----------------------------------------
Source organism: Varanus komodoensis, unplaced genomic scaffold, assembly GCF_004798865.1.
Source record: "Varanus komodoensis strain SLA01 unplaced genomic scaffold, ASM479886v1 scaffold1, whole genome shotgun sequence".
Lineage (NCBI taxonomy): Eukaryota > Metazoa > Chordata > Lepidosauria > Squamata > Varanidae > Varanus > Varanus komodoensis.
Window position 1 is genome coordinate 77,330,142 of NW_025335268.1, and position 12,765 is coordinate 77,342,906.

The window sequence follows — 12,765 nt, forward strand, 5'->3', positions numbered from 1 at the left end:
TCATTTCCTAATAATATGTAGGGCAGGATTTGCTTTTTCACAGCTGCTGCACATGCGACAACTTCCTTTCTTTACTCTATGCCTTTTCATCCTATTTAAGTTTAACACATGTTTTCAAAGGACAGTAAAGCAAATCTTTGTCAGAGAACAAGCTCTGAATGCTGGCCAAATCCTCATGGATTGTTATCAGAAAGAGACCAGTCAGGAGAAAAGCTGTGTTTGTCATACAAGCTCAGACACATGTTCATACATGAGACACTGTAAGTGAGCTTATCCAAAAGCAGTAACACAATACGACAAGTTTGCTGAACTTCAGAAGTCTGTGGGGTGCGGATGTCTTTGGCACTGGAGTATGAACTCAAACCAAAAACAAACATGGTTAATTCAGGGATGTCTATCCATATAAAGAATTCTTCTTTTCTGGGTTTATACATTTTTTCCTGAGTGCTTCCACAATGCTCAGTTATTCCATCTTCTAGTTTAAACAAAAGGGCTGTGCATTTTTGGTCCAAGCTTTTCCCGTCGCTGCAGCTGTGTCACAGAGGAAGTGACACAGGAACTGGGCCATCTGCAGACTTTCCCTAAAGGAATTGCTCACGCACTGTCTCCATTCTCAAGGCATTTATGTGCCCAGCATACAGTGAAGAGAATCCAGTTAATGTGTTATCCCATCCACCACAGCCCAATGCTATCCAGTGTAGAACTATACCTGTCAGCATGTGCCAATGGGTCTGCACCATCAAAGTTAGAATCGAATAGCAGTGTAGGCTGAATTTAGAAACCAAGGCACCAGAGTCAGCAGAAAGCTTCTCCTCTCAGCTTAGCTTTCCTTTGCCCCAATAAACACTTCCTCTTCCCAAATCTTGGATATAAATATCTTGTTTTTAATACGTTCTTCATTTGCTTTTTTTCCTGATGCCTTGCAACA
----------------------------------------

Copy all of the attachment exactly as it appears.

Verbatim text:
Source organism: Varanus komodoensis, unplaced genomic scaffold, assembly GCF_004798865.1.
Source record: "Varanus komodoensis strain SLA01 unplaced genomic scaffold, ASM479886v1 scaffold1, whole genome shotgun sequence".
Lineage (NCBI taxonomy): Eukaryota > Metazoa > Chordata > Lepidosauria > Squamata > Varanidae > Varanus > Varanus komodoensis.
Window position 1 is genome coordinate 77,330,142 of NW_025335268.1, and position 12,765 is coordinate 77,342,906.

The window sequence follows — 12,765 nt, forward strand, 5'->3', positions numbered from 1 at the left end:
TCATTTCCTAATAATATGTAGGGCAGGATTTGCTTTTTCACAGCTGCTGCACATGCGACAACTTCCTTTCTTTACTCTATGCCTTTTCATCCTATTTAAGTTTAACACATGTTTTCAAAGGACAGTAAAGCAAATCTTTGTCAGAGAACAAGCTCTGAATGCTGGCCAAATCCTCATGGATTGTTATCAGAAAGAGACCAGTCAGGAGAAAAGCTGTGTTTGTCATACAAGCTCAGACACATGTTCATACATGAGACACTGTAAGTGAGCTTATCCAAAAGCAGTAACACAATACGACAAGTTTGCTGAACTTCAGAAGTCTGTGGGGTGCGGATGTCTTTGGCACTGGAGTATGAACTCAAACCAAAAACAAACATGGTTAATTCAGGGATGTCTATCCATATAAAGAATTCTTCTTTTCTGGGTTTATACATTTTTTCCTGAGTGCTTCCACAATGCTCAGTTATTCCATCTTCTAGTTTAAACAAAAGGGCTGTGCATTTTTGGTCCAAGCTTTTCCCGTCGCTGCAGCTGTGTCACAGAGGAAGTGACACAGGAACTGGGCCATCTGCAGACTTTCCCTAAAGGAATTGCTCACGCACTGTCTCCATTCTCAAGGCATTTATGTGCCCAGCATACAGTGAAGAGAATCCAGTTAATGTGTTATCCCATCCACCACAGCCCAATGCTATCCAGTGTAGAACTATACCTGTCAGCATGTGCCAATGGGTCTGCACCATCAAAGTTAGAATCGAATAGCAGTGTAGGCTGAATTTAGAAACCAAGGCACCAGAGTCAGCAGAAAGCTTCTCCTCTCAGCTTAGCTTTCCTTTGCCCCAATAAACACTTCCTCTTCCCAAATCTTGGATATAAATATCTTGTTTTTAATACGTTCTTCATTTGCTTTTTTTCCTGATGCCTTGCAACA